On September 15, 2021, Australia, the United Kingdom, and the United States announced the formation of a technology-sharing accord called AUKUS. The accord underscores the three countries’ commitment to deepen diplomatic, security, and defense cooperation in the Indo-Pacific to meet the challenges of the twenty-first century. The agreement’s first announced goal is to create a fleet of at least eight Australian Royal Navy (RAN) submarines based either on the U.S. Navy’s Virginia class or the Royal Navy’s (RN’s) Astute Class attack submarines, to be developed with technology from some combination of the two countries’ defense companies. It will take a decade before any of these new nuclear- powered attack submarines will be constructed and commissioned in Australia. Thus, there is speculation that Australia might lease one or two American Virginia class submarines to train its crews and enable Canberra to project Australian naval power to the waters off Taiwan and even far north in the East China Sea.

This consequently increases expectations that Australian naval power, based on its fleet of nuclear-powered attack submarines, will be enabled to side with the U.S. Navy in any future conflict with the People’s Liberation Army–Navy (PLAN) within the first-island-chain. Canberra can also support Washington and Tokyo in defending the Senkaku Islands against Beijing. These nuclear-powered attack submarines will not be equipped with nuclear armed ballistic missiles. Nevertheless, they could stalk and hunt the PLAN’s surface combatants and ballistic missile submarines (SSBNs) in the South and East China Seas, and launch cruise missiles against China’s coastal cities while stationed east of the Philippines. A Singapore-based analyst notes, “Nuclear submarines in the hand of American allies will not only hem PLAN within the first-island-chain but it will also neutralize the asymmetric advantage China has gained by developing and deploying ship-killing missiles such as DF-21 and DF-26.”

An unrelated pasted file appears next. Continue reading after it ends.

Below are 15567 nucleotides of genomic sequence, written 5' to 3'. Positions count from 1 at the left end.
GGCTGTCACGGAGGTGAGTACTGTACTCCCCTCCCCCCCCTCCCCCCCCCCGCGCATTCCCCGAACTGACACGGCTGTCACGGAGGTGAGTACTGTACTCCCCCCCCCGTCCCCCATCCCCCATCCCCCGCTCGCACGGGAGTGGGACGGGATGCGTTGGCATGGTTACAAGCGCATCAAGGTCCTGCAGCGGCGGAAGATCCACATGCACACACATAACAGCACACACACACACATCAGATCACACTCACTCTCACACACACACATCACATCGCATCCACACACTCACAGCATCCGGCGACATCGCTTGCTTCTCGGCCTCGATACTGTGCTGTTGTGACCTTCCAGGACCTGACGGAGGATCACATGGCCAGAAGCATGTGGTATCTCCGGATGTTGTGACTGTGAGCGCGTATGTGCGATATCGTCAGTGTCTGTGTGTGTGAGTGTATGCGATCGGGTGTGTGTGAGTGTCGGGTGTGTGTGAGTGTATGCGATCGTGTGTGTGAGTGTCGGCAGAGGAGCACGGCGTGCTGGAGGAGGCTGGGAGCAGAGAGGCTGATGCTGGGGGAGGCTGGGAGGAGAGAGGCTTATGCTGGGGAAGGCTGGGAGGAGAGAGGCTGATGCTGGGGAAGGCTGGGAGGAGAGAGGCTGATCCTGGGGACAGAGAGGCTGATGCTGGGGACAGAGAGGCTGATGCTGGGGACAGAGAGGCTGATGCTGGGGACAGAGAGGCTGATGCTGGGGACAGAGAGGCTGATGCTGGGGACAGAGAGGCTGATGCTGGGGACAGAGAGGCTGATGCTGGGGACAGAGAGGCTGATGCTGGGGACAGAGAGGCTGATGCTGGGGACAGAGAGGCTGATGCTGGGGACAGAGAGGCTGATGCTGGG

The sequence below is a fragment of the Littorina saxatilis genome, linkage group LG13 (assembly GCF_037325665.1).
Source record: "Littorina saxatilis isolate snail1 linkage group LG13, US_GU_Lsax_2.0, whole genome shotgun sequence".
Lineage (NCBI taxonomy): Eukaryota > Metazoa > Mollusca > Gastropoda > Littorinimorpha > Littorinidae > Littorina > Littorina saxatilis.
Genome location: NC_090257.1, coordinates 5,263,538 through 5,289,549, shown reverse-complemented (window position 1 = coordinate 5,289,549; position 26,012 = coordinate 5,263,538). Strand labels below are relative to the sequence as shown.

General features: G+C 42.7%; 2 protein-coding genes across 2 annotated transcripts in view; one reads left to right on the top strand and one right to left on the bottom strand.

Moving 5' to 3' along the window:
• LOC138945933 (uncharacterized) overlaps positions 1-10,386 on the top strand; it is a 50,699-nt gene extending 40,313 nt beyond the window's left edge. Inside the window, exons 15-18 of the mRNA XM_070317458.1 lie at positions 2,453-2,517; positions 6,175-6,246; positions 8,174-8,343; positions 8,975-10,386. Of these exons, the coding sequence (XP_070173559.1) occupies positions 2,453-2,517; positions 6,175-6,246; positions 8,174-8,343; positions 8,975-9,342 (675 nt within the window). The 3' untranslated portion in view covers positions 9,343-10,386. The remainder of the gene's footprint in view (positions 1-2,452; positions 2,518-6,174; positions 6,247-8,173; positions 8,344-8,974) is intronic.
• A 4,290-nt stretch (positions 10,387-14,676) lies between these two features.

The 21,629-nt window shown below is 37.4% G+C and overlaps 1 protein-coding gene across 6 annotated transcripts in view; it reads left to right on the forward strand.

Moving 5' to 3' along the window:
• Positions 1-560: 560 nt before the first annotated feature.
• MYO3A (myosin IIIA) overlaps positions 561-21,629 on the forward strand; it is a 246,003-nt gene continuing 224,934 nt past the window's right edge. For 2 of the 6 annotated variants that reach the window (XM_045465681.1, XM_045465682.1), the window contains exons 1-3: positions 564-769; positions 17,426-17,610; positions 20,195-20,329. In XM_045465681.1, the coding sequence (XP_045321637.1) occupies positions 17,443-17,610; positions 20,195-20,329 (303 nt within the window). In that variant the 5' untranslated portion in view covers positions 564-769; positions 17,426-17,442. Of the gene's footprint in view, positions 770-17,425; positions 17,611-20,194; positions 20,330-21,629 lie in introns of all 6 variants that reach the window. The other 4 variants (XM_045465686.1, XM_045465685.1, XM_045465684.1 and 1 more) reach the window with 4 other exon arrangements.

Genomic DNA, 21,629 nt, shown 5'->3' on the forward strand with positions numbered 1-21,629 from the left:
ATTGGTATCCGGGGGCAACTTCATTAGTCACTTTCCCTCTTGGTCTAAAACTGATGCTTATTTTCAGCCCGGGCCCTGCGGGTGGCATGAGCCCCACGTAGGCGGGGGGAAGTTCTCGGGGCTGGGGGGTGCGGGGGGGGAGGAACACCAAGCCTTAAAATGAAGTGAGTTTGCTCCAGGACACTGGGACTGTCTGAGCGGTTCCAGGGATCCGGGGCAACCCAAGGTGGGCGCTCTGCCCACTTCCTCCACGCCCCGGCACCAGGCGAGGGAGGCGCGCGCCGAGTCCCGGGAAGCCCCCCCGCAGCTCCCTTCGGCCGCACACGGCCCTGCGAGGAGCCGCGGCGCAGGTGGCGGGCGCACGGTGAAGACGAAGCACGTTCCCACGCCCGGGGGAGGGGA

Philippine foreign affairs secretary Teodoro Locsin welcomed the new security arrangement, claiming that it will help maintain peace and stability in Southeast Asia. He saw AUKUS as a counter-balance against China’s aggression in the Indo-Pacific region, specifically in the South China Sea where it claims nearly 85 percent of disputed waters under the so-called nine-dash line. In his September 19 statement, Secretary Locsin spelled out the reasons behind the Philippines’ support for this trilateral security partnership: a) there is currently a power imbalance in Southeast Asia because of China’s growing power and influence in the region; b) the ASEAN states do not possess the military capabilities to maintain the balance of power in the region; while the main balancer, the United States, is separated from Southeast Asia by the Pacific Ocean; and c) Australia with its nuclear-powered attack submarines will have the naval capability to respond in time and will be able to maintain the Southeast Asian balance of power. Secretary of National Defense Delfin Lorenzana supported Secretary Locsin’s position by stating that Australia, like the Philippines, has the right to improve its submarine defense capability.

From Appeasement to Balancing

The Philippines’ endorsement of AUKUS went head on against the positions of two ASEAN-member states. Malaysia expressed its concern that this security grouping could be a catalyst for a Southeast Asian nuclear arms race and might provoke some countries to react aggressively, especially in the South China Sea. Initially,  the Indonesian foreign ministry echoed the same sentiment as it cautiously took note of AUKUS at the same time emphasizing that it was deeply concerned over the continuing arms race and power projection in Southeast Asia. In  November 22, 2021, Indonesian Defense Minister Phabowo Subianto expressed a more pragmatic view as he said that Indonesia understands the reason behind the formation of this trilateral security group.    Nevertheless,  he pointed out that Indonesia’s official position is that Southeast Asia should be nuclear free and there is still a regional fear that AUKUS might spark an arms race.  Interestingly, Philippine president Rodrigo Duterte aired similar concern as he expressed his misgiving that that trilateral accord could trigger a regional nuclear arms race.